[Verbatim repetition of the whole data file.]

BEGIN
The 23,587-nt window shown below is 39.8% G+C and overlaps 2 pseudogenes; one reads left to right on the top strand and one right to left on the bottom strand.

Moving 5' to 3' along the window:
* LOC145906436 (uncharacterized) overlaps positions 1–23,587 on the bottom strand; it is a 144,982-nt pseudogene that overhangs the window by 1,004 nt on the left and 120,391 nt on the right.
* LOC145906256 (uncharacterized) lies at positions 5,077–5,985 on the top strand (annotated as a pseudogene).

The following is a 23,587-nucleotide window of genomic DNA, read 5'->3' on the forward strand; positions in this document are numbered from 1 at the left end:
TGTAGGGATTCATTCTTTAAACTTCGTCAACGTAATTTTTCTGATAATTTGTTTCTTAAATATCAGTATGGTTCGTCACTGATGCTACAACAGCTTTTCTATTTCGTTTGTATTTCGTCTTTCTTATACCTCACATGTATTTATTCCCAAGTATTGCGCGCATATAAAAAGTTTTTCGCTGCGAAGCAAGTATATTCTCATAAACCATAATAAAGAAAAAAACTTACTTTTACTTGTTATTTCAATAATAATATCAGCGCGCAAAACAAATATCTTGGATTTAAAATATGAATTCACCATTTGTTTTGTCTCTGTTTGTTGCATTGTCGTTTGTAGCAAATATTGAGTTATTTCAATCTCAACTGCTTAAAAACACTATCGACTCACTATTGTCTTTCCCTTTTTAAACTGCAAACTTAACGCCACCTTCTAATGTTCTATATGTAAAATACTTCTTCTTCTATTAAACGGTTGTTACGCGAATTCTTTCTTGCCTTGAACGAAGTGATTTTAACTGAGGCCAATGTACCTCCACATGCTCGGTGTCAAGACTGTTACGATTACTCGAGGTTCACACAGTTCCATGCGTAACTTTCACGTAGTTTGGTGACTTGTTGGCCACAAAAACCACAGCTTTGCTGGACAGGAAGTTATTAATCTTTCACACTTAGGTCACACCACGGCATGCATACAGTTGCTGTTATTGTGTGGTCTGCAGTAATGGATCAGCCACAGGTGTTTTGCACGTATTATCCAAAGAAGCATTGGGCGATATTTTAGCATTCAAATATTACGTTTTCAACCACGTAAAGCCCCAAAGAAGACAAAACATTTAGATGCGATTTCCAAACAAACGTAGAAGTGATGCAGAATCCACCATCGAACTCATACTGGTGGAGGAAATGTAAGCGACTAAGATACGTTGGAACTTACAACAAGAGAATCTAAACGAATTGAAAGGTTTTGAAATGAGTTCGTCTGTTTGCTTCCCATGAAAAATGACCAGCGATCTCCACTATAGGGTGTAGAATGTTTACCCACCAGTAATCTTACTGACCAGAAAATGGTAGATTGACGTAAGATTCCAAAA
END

The 23,587-nt window shown below is 39.8% G+C and overlaps 2 pseudogenes; one reads left to right on the top strand and one right to left on the bottom strand.

Moving 5' to 3' along the window:
* LOC145906436 (uncharacterized) overlaps positions 1–23,587 on the bottom strand; it is a 144,982-nt pseudogene that overhangs the window by 1,004 nt on the left and 120,391 nt on the right.
* LOC145906256 (uncharacterized) lies at positions 5,077–5,985 on the top strand (annotated as a pseudogene).

The following is a 23,587-nucleotide window of genomic DNA, read 5'->3' on the forward strand; positions in this document are numbered from 1 at the left end:
TGTAGGGATTCATTCTTTAAACTTCGTCAACGTAATTTTTCTGATAATTTGTTTCTTAAATATCAGTATGGTTCGTCACTGATGCTACAACAGCTTTTCTATTTCGTTTGTATTTCGTCTTTCTTATACCTCACATGTATTTATTCCCAAGTATTGCGCGCATATAAAAAGTTTTTCGCTGCGAAGCAAGTATATTCTCATAAACCATAATAAAGAAAAAAACTTACTTTTACTTGTTATTTCAATAATAATATCAGCGCGCAAAACAAATATCTTGGATTTAAAATATGAATTCACCATTTGTTTTGTCTCTGTTTGTTGCATTGTCGTTTGTAGCAAATATTGAGTTATTTCAATCTCAACTGCTTAAAAACACTATCGACTCACTATTGTCTTTCCCTTTTTAAACTGCAAACTTAACGCCACCTTCTAATGTTCTATATGTAAAATACTTCTTCTTCTATTAAACGGTTGTTACGCGAATTCTTTCTTGCCTTGAACGAAGTGATTTTAACTGAGGCCAATGTACCTCCACATGCTCGGTGTCAAGACTGTTACGATTACTCGAGGTTCACACAGTTCCATGCGTAACTTTCACGTAGTTTGGTGACTTGTTGGCCACAAAAACCACAGCTTTGCTGGACAGGAAGTTATTAATCTTTCACACTTAGGTCACACCACGGCATGCATACAGTTGCTGTTATTGTGTGGTCTGCAGTAATGGATCAGCCACAGGTGTTTTGCACGTATTATCCAAAGAAGCATTGGGCGATATTTTAGCATTCAAATATTACGTTTTCAACCACGTAAAGCCCCAAAGAAGACAAAACATTTAGATGCGATTTCCAAACAAACGTAGAAGTGATGCAGAATCCACCATCGAACTCATACTGGTGGAGGAAATGTAAGCGACTAAGATACGTTGGAACTTACAACAAGAGAATCTAAACGAATTGAAAGGTTTTGAAATGAGTTCGTCTGTTTGCTTCCCATGAAAAATGACCAGCGATCTCCACTATAGGGTGTAGAATGTTTACCCACCAGTAATCTTACTGACCAGAAAATGGTAGATTGACGTAAGATTCCAAAA